As the Internet of Things expands and more physical objects are connected to the web, there will also be an even greater demand for manufacturing of those products, and a need to make people more efficient in their creation.
Are you a wrist person or a glasses person? As we hurtle towards the post cell phone world, the next generation of trendsetters are deciding which one it's going to be
Do companies bear responsibility for the social risks of how consumers or buyers use their products? This question has been less explored, but is no less important.
At the C2MTL "creativity + commerce" conference last week in Montreal, I chatted with Abigail Posner, Google's head of strategic planning, about Google Glass, Silicon Valley, and the deeper meaning of memes. Our conversation, below:
On May 18 the Times ran an article about the threat of privacy invasion now that software programs not only identify who you are by using hidden cameras to scan your face but then link to your Facebook posts and other sources of information about you that you didn't know you were providing. The article didn't mention the next step in privacy invasion, just around the corner.
14 Google Glass Innovative Uses In Education Google Glass is finding its way into almost every industry, with applications in healthcare, ...
This video captures my five-week journey through Madrid, Barcelona (the only city not in this video), Paris, London, Berlin, Dubai, Goa and Mumbai t...
Wearable technology is not just the latest fashion statement; it is becoming one of the biggest tech trends of the decade.
Google Glass was introduced without a clear explanation of what it was supposed to be used for. When promotional videos started to show people going a...
My biggest concern about Glass is that I'm not convinced it's the best form of wearable technology. I like the idea of having the Internet accessible all the time, but I'm not so sure I want to be wearing a monitor on my forehead.
At the moment, Google is hard at work to make our lives easier, more connected and rather enjoyable. This has always been a company with a proclivity towards the human touch to keep its customers smiling.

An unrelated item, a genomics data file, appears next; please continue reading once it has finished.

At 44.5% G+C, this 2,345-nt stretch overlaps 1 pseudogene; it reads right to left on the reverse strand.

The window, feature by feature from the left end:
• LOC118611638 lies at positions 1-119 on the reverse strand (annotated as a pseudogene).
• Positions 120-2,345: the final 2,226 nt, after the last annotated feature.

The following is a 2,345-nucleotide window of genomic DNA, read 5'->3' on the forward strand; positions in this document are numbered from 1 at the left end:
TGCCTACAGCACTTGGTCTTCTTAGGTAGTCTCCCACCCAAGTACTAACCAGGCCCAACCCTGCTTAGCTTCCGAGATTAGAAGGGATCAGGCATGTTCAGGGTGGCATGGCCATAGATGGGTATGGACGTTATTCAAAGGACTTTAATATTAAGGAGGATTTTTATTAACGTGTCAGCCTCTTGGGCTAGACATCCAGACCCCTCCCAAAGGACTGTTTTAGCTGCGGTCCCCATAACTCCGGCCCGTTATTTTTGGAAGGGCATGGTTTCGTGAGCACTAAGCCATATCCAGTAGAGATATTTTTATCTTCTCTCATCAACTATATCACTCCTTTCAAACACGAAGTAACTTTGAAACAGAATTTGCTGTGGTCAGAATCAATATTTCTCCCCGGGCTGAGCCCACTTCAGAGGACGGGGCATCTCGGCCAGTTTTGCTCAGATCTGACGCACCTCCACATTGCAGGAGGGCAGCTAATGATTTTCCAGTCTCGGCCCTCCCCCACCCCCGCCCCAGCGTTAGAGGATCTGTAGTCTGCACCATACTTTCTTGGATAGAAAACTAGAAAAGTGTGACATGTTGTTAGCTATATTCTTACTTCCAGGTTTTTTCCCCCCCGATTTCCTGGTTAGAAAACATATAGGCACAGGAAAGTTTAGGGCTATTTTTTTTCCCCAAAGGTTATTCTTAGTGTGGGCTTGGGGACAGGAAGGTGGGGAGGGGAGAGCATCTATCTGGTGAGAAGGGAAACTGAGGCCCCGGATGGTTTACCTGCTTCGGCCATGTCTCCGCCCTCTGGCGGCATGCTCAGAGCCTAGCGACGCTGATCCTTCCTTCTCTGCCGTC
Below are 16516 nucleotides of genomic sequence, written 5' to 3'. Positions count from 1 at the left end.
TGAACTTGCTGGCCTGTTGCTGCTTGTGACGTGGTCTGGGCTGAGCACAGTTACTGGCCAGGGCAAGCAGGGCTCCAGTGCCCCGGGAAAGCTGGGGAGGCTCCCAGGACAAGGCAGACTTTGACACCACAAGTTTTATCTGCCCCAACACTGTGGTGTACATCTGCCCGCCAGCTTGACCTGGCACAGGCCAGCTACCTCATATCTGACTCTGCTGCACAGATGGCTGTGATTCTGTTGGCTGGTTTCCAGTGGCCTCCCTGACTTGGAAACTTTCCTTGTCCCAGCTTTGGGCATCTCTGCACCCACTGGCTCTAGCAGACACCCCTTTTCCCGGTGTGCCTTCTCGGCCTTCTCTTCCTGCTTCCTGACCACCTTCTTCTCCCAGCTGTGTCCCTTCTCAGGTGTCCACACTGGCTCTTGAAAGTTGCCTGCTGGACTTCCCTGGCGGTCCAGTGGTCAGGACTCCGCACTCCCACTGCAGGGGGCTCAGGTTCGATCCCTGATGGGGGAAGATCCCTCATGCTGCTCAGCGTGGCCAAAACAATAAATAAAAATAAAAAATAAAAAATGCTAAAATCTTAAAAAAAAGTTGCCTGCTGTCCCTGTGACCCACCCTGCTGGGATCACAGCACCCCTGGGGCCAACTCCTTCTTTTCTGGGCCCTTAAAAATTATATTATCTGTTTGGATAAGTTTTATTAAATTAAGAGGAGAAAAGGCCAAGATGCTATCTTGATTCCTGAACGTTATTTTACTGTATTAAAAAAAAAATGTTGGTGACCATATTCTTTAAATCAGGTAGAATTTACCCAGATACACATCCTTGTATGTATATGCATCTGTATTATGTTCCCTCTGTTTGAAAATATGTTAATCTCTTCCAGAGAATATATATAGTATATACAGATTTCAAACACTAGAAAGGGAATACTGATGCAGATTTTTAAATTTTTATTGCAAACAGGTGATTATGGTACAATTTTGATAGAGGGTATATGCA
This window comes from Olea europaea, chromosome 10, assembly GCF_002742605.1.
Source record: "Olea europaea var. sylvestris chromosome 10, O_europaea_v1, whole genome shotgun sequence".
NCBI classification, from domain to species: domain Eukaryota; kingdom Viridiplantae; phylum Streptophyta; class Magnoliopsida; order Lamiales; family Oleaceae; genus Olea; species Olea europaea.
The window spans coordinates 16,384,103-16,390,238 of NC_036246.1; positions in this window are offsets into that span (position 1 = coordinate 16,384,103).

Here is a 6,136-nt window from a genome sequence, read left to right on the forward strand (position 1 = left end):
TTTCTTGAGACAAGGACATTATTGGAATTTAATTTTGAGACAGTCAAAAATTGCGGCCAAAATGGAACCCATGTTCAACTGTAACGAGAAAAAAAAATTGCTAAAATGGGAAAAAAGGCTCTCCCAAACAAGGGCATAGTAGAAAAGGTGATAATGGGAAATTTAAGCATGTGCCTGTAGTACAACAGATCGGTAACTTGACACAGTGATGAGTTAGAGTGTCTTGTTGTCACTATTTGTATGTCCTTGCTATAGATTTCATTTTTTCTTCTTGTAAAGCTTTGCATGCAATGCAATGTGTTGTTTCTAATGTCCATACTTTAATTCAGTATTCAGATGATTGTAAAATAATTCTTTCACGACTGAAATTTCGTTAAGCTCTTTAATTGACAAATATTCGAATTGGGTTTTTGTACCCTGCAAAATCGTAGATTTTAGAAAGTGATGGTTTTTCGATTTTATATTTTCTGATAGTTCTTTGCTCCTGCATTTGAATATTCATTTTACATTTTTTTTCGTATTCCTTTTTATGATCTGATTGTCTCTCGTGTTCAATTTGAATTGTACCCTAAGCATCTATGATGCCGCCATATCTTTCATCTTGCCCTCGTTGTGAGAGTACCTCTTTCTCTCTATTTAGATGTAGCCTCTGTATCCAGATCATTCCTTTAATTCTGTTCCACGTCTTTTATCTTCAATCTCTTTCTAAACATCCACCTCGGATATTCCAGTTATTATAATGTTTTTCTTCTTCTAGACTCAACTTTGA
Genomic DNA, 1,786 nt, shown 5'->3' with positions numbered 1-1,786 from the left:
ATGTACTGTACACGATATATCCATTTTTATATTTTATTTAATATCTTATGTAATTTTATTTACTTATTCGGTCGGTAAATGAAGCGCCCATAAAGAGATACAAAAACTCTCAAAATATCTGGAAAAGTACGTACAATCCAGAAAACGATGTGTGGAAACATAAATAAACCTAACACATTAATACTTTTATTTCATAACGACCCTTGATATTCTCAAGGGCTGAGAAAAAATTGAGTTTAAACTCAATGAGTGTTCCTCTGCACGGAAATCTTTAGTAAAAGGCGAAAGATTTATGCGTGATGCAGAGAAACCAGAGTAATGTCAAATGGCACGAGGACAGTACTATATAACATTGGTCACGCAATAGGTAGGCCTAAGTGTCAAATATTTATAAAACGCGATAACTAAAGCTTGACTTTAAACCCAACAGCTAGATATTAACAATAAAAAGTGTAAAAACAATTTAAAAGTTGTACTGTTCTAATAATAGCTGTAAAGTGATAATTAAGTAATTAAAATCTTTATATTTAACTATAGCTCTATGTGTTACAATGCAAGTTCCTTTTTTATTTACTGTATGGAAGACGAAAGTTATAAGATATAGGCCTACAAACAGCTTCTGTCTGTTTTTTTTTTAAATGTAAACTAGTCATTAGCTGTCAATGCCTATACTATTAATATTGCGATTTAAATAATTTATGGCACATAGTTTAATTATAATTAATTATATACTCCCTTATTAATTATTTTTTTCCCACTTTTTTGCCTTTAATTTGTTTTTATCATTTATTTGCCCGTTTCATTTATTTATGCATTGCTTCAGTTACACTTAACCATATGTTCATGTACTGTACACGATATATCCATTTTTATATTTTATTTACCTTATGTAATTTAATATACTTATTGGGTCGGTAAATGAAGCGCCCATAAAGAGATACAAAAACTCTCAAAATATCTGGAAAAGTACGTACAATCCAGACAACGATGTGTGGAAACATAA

Like its cousins, Google Plus and Google Hangouts, Google Glass seems destined to be disappointing. Perhaps it is best expressed with the words used by 1950s actress Shelley Winters to describe her occasional lover Marlon Brando: "All promise and no delivery."
These are early days, but powerful smartphones, high-speed broadband, cloud storage, heads-up displays, anticipatory computing and a practically limitless supply of inexpensive sensors are the right ingredients for a brave new world of wearable technology -- and it will be here in the blink of an eye.
Whatever projections exist for long term healthcare costs, unless we get on top of the Alzheimer's crisis, those projections are likely to be way understated. Due to the near perfect correlation between aging and Alzheimer's, the longevity miracle of the 20th century is yielding a health crisis for the 21st.
Google Glass has become a lightning rod for the battle of how the next generation of computing power will be used, and the battlefields are many.
Is it possible Facebook is not looking far enough into the future in it's most recent acquisition ("Facebook in Two Bil...